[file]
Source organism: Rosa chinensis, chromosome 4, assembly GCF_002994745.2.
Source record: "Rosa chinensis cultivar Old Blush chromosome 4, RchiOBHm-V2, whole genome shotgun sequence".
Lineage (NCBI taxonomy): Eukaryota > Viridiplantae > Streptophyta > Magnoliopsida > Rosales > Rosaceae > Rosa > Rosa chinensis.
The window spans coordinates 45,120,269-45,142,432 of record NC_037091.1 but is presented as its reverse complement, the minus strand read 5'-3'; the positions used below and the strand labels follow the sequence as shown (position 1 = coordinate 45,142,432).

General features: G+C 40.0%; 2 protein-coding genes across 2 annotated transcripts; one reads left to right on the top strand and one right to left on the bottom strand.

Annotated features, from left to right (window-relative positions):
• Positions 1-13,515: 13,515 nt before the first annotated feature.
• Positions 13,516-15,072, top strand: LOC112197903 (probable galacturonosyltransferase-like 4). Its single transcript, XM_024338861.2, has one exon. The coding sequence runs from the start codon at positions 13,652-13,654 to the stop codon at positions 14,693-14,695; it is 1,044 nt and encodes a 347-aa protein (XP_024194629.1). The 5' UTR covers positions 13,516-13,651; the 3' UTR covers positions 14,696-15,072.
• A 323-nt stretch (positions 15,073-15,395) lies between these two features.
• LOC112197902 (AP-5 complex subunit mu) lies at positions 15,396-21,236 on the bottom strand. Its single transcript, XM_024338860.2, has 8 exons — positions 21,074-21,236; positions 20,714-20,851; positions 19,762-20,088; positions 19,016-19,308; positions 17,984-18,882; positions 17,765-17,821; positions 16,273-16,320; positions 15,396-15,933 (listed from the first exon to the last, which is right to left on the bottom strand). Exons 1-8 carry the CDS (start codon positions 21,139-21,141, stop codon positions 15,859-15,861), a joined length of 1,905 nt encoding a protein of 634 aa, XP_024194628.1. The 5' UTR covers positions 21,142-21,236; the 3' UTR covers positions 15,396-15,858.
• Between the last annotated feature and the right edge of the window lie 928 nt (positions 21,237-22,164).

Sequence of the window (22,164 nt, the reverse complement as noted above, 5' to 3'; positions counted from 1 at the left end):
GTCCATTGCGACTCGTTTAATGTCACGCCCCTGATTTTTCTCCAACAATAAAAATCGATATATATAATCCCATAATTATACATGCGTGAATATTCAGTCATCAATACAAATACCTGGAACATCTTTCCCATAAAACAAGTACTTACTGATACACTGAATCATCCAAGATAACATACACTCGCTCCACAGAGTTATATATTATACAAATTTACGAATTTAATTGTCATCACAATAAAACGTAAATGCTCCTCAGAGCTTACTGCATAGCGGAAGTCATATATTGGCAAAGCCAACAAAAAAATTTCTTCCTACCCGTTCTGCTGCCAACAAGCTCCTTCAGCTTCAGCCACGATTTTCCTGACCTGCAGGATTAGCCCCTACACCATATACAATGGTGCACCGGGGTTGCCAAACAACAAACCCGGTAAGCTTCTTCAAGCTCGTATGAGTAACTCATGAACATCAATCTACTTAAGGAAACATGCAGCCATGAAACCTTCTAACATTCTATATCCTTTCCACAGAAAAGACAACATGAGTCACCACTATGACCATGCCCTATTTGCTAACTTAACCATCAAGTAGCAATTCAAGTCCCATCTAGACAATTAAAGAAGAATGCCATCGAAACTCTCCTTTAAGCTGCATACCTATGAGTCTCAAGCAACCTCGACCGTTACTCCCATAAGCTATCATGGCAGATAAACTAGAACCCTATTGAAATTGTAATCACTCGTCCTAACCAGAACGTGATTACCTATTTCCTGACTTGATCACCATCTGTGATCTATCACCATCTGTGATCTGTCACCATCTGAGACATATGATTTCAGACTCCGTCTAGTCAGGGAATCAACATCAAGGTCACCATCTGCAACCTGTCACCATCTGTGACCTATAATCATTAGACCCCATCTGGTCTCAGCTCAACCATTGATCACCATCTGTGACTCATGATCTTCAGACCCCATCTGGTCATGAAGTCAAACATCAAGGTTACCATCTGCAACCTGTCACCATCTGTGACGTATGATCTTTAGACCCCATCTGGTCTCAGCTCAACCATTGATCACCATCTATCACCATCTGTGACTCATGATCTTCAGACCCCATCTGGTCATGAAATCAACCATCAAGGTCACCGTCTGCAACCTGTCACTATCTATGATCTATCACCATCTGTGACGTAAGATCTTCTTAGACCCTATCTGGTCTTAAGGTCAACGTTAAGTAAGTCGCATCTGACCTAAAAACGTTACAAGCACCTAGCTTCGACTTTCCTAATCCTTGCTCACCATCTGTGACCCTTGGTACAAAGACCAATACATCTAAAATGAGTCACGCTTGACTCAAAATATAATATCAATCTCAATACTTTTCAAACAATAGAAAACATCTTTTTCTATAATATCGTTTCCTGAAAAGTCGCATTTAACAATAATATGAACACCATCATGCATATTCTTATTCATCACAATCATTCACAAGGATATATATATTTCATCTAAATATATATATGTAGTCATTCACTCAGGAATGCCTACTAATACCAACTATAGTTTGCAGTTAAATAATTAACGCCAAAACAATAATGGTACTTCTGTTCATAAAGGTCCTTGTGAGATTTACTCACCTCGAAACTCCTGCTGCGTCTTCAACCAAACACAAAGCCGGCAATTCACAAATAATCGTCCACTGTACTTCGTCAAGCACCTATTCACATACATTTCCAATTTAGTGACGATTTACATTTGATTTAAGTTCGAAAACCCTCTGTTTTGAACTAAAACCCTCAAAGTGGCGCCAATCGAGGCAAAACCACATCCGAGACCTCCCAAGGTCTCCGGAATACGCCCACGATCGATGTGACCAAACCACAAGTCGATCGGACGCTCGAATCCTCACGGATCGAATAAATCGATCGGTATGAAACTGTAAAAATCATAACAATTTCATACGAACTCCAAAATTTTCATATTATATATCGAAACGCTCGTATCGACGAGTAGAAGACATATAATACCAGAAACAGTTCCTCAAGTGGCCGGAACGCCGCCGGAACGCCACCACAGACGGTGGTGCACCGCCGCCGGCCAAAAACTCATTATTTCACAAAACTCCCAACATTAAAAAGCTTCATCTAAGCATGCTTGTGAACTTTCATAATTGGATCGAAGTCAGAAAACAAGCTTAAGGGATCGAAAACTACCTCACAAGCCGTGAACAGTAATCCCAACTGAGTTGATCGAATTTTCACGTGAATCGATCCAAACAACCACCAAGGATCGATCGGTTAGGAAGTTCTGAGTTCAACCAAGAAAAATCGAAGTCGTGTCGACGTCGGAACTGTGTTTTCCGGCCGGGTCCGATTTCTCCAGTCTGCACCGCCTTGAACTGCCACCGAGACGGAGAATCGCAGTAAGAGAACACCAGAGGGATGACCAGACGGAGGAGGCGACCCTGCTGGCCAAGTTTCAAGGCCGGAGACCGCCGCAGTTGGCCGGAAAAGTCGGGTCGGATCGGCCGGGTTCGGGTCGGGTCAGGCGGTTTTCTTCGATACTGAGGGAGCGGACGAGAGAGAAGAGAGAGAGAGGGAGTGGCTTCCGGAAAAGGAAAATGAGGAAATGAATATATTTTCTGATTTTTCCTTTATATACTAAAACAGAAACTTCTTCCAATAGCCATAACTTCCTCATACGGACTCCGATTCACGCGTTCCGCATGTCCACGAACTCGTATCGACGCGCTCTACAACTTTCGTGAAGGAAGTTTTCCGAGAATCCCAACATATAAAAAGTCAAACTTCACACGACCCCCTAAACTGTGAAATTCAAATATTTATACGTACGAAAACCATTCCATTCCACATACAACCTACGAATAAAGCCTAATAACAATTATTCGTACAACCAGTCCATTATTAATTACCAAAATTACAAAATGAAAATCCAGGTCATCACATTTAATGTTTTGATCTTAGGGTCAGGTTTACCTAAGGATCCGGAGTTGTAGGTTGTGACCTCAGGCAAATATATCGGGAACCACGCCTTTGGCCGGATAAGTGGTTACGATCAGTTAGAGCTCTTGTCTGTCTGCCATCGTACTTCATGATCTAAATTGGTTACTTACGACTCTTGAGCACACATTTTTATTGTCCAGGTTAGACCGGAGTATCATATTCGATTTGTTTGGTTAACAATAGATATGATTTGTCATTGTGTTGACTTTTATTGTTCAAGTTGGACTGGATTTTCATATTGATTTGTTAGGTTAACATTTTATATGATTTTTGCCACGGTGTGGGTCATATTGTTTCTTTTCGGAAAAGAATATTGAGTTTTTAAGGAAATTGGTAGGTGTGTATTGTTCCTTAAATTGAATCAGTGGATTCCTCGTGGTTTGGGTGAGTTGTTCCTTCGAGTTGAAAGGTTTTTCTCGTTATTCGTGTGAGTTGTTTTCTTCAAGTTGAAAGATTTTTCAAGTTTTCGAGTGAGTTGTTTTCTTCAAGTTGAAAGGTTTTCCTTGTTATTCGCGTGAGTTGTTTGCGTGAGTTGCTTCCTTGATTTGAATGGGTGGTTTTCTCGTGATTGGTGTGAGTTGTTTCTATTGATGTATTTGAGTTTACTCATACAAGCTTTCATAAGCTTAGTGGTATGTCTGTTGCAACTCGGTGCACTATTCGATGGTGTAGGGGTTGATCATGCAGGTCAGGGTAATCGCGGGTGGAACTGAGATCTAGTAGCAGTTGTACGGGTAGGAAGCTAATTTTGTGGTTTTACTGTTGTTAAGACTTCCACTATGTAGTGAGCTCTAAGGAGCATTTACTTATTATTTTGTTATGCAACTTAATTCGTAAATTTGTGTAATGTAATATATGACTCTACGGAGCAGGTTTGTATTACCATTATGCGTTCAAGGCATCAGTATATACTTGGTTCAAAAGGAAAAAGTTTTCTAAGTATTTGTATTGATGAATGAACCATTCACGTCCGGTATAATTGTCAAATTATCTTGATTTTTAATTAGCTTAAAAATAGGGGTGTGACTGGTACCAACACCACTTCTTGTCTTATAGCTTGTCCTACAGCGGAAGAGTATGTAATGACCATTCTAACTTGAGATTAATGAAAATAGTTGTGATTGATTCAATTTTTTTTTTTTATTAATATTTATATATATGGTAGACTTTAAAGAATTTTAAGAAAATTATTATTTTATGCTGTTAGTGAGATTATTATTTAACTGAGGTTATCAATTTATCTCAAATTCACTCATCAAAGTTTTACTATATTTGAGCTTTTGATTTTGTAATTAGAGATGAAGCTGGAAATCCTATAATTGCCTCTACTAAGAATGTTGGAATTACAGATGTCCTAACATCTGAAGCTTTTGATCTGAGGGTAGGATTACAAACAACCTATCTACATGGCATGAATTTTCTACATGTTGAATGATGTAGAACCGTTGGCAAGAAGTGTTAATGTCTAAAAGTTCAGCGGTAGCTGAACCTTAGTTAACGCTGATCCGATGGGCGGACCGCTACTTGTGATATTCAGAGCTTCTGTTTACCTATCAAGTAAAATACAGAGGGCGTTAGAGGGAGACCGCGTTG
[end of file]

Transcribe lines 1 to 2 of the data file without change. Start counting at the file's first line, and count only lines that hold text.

Source organism: Rosa chinensis, chromosome 4, assembly GCF_002994745.2.
Source record: "Rosa chinensis cultivar Old Blush chromosome 4, RchiOBHm-V2, whole genome shotgun sequence".